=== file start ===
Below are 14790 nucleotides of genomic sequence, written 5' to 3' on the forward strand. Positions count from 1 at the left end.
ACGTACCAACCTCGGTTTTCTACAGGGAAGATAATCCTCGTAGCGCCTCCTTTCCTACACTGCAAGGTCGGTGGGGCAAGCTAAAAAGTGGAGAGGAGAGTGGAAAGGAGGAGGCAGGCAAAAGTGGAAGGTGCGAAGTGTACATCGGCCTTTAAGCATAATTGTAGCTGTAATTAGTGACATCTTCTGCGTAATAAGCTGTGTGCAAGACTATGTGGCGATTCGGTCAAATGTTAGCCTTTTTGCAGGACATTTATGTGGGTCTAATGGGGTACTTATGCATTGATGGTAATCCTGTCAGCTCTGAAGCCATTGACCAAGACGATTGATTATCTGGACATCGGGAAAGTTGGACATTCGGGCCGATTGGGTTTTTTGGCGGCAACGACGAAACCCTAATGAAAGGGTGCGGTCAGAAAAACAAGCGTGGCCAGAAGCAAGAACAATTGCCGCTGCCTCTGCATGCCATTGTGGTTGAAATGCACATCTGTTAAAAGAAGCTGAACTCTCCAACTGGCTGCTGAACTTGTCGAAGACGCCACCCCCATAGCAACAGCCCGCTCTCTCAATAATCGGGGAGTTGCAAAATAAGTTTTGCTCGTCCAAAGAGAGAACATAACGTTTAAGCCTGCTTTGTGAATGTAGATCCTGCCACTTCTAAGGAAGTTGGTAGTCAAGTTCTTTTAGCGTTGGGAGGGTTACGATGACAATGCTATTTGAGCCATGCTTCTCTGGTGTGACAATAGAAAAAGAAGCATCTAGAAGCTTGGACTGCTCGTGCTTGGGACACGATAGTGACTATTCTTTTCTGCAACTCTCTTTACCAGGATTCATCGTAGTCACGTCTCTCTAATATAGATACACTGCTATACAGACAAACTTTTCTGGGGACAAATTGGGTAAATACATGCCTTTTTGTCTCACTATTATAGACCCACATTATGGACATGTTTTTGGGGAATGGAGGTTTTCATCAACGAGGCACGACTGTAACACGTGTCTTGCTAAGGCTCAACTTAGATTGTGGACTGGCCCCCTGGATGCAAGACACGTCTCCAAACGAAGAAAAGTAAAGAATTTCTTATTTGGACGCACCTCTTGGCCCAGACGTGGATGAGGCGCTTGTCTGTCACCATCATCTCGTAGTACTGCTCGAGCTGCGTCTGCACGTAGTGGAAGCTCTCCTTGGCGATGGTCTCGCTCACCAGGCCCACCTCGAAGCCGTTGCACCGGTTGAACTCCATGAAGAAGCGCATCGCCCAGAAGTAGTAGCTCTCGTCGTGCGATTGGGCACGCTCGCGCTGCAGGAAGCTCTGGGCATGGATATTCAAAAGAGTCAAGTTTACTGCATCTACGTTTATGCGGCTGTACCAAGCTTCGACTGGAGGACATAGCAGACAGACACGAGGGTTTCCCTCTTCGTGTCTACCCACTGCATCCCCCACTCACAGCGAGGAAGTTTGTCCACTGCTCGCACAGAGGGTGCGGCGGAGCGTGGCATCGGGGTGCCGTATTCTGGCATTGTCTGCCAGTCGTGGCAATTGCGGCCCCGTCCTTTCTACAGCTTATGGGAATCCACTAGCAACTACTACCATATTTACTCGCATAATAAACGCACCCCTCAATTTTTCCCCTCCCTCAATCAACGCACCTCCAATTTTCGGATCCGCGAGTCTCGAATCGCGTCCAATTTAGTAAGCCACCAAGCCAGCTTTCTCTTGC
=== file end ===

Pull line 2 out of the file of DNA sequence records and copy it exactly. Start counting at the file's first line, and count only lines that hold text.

ACGTACCAACCTCGGTTTTCTACAGGGAAGATAATCCTCGTAGCGCCTCCTTTCCTACACTGCAAGGTCGGTGGGGCAAGCTAAAAAGTGGAGAGGAGAGTGGAAAGGAGGAGGCAGGCAAAAGTGGAAGGTGCGAAGTGTACATCGGCCTTTAAGCATAATTGTAGCTGTAATTAGTGACATCTTCTGCGTAATAAGCTGTGTGCAAGACTATGTGGCGATTCGGTCAAATGTTAGCCTTTTTGCAGGACATTTATGTGGGTCTAATGGGGTACTTATGCATTGATGGTAATCCTGTCAGCTCTGAAGCCATTGACCAAGACGATTGATTATCTGGACATCGGGAAAGTTGGACATTCGGGCCGATTGGGTTTTTTGGCGGCAACGACGAAACCCTAATGAAAGGGTGCGGTCAGAAAAACAAGCGTGGCCAGAAGCAAGAACAATTGCCGCTGCCTCTGCATGCCATTGTGGTTGAAATGCACATCTGTTAAAAGAAGCTGAACTCTCCAACTGGCTGCTGAACTTGTCGAAGACGCCACCCCCATAGCAACAGCCCGCTCTCTCAATAATCGGGGAGTTGCAAAATAAGTTTTGCTCGTCCAAAGAGAGAACATAACGTTTAAGCCTGCTTTGTGAATGTAGATCCTGCCACTTCTAAGGAAGTTGGTAGTCAAGTTCTTTTAGCGTTGGGAGGGTTACGATGACAATGCTATTTGAGCCATGCTTCTCTGGTGTGACAATAGAAAAAGAAGCATCTAGAAGCTTGGACTGCTCGTGCTTGGGACACGATAGTGACTATTCTTTTCTGCAACTCTCTTTACCAGGATTCATCGTAGTCACGTCTCTCTAATATAGATACACTGCTATACAGACAAACTTTTCTGGGGACAAATTGGGTAAATACATGCCTTTTTGTCTCACTATTATAGACCCACATTATGGACATGTTTTTGGGGAATGGAGGTTTTCATCAACGAGGCACGACTGTAACACGTGTCTTGCTAAGGCTCAACTTAGATTGTGGACTGGCCCCCTGGATGCAAGACACGTCTCCAAACGAAGAAAAGTAAAGAATTTCTTATTTGGACGCACCTCTTGGCCCAGACGTGGATGAGGCGCTTGTCTGTCACCATCATCTCGTAGTACTGCTCGAGCTGCGTCTGCACGTAGTGGAAGCTCTCCTTGGCGATGGTCTCGCTCACCAGGCCCACCTCGAAGCCGTTGCACCGGTTGAACTCCATGAAGAAGCGCATCGCCCAGAAGTAGTAGCTCTCGTCGTGCGATTGGGCACGCTCGCGCTGCAGGAAGCTCTGGGCATGGATATTCAAAAGAGTCAAGTTTACTGCATCTACGTTTATGCGGCTGTACCAAGCTTCGACTGGAGGACATAGCAGACAGACACGAGGGTTTCCCTCTTCGTGTCTACCCACTGCATCCCCCACTCACAGCGAGGAAGTTTGTCCACTGCTCGCACAGAGGGTGCGGCGGAGCGTGGCATCGGGGTGCCGTATTCTGGCATTGTCTGCCAGTCGTGGCAATTGCGGCCCCGTCCTTTCTACAGCTTATGGGAATCCACTAGCAACTACTACCATATTTACTCGCATAATAAACGCACCCCTCAATTTTTCCCCTCCCTCAATCAACGCACCTCCAATTTTCGGATCCGCGAGTCTCGAATCGCGTCCAATTTAGTAAGCCACCAAGCCAGCTTTCTCTTGC